RE: Please send alcoholic beverages. . . quickly

Subject: RE: Please send alcoholic beverages. . . quickly
From: "Humbird, Len" <len -dot- humbird -at- intel -dot- com>
To: TECHWR-L <techwr-l -at- lists -dot- raycomm -dot- com>
Date: Wed, 13 Sep 2000 10:49:53 -0700

> From: John Posada [mailto:jposada01 -at- yahoo -dot- com]
>
> I did multi-million dollar (50 million - 100 million dollars)
> proposals, which are more responsible for selling than user
> documentation. I usually took my lead from someone else, usually
> marketing.

I believe Boita said this was user manuals being developed. Now unless
someone changed the rules on me while I was cave-dwelling, manuals are
shipped with the product AFTER it has been marketed and sold. It is a rare
occasion where a manual is considered marcom material. That's because
people don't read them unless they have a problem to be solved. Some
software products do get reviewed in software magazines, but even then,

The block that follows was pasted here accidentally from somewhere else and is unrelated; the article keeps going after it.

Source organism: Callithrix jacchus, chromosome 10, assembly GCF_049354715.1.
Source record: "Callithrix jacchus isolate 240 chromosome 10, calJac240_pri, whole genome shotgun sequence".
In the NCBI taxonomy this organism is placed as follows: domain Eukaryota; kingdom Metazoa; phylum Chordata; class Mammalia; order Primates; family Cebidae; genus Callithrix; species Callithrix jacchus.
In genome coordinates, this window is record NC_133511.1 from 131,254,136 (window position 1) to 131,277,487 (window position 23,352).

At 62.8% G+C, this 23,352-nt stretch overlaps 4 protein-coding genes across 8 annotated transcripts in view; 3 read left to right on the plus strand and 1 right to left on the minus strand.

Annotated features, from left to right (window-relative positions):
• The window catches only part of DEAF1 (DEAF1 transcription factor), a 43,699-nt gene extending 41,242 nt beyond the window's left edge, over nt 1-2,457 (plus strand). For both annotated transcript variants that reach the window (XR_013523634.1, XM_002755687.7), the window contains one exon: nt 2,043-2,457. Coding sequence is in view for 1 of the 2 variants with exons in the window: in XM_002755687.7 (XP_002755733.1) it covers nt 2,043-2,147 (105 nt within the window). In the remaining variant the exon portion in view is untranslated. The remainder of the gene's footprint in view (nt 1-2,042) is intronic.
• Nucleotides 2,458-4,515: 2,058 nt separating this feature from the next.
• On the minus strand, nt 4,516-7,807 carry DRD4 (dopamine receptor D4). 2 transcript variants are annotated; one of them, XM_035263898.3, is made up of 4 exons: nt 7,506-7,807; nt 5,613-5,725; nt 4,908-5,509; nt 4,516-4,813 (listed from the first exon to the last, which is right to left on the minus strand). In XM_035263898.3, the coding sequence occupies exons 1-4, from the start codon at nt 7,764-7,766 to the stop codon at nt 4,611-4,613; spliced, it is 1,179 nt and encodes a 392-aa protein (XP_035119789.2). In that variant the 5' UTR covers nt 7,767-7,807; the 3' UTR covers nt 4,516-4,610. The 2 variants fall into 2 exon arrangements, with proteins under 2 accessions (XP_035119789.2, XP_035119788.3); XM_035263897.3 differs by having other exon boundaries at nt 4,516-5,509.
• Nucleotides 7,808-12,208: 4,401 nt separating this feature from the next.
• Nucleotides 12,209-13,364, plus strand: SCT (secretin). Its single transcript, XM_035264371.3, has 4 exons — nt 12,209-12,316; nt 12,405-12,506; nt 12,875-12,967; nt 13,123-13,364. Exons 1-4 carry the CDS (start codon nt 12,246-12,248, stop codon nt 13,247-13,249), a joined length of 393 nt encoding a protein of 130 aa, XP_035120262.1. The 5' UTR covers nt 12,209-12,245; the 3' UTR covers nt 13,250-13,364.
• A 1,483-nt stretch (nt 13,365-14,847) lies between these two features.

documentation usually only gets a passing mention. But of course, the point
of user documentation to score well on the rag reviews. It's to help the
user solve a problem.

> In fact, I was in sales prior to writing. Wait
> until you work with them before making judgements

John, wait till you've worked in the real trenches - tech support. I've
worked with those underpaid animals who never get any respect. The good
ones (well ok, all of them) don't deserve the calls from irate customers who
couldn't find the answer to their question because of pompous marketing
drivel in the documentation. Or worse, when technical problems that should
have been documented in the release notes had to be buried and perfumed
because "it just wouldn't look good for the company". That's precisely the
purpose and strength of marketing: to making your product look better than
the competition's, regardless of what the truth is.

As for typography, layout, and color scheme, let Marketing have some say.
But if you want to earn your paycheck, then stand up for what you believe is
the right direction for your documentation.

Be the customer's advocate, and you'll have your answer. However, if it's
between that and getting a paycheck, well, your bill collectors and kitchen
cupboards may have another answer for you.

--
Len Humbird, PNG Information Engineering
Intel Corporation <len -dot- humbird -at- intel -dot- com>
All comments are my own and do not necessarily reflect those of my
employer.





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